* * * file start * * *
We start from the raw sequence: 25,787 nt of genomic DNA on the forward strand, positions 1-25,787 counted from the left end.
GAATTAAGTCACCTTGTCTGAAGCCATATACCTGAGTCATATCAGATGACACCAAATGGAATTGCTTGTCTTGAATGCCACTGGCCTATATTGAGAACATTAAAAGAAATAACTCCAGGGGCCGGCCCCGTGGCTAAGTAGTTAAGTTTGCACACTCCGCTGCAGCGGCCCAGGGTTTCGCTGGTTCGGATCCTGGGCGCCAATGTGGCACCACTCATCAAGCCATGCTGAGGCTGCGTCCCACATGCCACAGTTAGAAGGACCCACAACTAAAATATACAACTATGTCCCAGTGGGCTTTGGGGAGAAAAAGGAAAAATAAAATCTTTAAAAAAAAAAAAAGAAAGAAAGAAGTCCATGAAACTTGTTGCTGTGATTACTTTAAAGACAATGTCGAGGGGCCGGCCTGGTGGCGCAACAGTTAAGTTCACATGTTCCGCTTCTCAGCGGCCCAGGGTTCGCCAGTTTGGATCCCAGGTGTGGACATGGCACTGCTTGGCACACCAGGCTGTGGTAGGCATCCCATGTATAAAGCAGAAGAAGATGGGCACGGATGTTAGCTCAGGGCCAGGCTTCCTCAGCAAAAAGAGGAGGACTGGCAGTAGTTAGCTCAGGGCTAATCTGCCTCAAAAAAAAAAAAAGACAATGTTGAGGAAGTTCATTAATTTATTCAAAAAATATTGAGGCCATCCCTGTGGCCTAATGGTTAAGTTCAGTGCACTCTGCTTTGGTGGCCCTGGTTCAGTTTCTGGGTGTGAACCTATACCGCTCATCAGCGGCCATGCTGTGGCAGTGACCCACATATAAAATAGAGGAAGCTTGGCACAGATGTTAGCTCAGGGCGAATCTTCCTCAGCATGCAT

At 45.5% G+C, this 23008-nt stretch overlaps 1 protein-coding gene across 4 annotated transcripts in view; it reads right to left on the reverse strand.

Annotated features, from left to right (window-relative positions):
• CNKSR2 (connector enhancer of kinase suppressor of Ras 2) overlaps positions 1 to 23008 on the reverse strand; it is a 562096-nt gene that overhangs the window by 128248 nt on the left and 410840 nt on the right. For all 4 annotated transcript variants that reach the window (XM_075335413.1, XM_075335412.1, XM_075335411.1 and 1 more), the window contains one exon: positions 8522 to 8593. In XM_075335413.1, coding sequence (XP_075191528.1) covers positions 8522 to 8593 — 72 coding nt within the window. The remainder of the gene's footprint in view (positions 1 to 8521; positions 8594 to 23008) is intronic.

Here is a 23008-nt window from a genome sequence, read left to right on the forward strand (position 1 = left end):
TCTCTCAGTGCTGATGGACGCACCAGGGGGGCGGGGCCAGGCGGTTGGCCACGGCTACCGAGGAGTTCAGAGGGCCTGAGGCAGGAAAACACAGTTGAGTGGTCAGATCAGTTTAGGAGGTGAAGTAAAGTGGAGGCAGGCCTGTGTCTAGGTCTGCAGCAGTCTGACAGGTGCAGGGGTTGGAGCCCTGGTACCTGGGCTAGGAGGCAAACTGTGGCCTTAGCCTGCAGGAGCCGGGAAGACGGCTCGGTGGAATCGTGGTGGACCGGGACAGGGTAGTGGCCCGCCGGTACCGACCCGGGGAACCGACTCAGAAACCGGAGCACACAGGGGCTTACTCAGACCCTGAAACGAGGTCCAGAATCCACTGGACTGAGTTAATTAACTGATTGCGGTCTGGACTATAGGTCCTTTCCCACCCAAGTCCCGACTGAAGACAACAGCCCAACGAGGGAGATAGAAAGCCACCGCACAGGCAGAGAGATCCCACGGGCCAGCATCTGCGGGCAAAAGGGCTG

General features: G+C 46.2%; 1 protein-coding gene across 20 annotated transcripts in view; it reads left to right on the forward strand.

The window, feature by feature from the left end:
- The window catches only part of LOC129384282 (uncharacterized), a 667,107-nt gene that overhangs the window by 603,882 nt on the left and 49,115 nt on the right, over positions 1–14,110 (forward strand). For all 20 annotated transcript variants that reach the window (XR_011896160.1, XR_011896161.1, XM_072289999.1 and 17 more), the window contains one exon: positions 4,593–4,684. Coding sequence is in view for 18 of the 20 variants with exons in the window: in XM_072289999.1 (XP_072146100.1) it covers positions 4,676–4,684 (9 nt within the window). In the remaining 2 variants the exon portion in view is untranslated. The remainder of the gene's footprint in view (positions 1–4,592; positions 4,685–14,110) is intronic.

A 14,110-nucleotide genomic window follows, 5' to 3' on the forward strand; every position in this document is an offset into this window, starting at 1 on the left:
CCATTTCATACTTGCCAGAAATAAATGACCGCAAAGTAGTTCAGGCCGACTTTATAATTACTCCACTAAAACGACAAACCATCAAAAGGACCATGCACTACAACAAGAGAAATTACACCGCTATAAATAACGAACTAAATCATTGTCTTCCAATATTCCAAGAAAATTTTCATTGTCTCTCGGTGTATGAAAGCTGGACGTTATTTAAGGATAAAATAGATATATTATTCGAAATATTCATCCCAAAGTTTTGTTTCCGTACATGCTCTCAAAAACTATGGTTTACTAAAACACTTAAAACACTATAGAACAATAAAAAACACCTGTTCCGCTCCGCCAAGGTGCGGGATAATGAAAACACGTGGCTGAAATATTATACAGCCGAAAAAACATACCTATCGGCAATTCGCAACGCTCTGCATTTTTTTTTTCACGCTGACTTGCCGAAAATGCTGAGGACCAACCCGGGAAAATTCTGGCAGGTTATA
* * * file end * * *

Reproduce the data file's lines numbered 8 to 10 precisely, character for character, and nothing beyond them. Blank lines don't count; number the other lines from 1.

General features: G+C 46.2%; 1 protein-coding gene across 20 annotated transcripts in view; it reads left to right on the forward strand.

The window, feature by feature from the left end:
- The window catches only part of LOC129384282 (uncharacterized), a 667,107-nt gene that overhangs the window by 603,882 nt on the left and 49,115 nt on the right, over positions 1–14,110 (forward strand). For all 20 annotated transcript variants that reach the window (XR_011896160.1, XR_011896161.1, XM_072289999.1 and 17 more), the window contains one exon: positions 4,593–4,684. Coding sequence is in view for 18 of the 20 variants with exons in the window: in XM_072289999.1 (XP_072146100.1) it covers positions 4,676–4,684 (9 nt within the window). In the remaining 2 variants the exon portion in view is untranslated. The remainder of the gene's footprint in view (positions 1–4,592; positions 4,685–14,110) is intronic.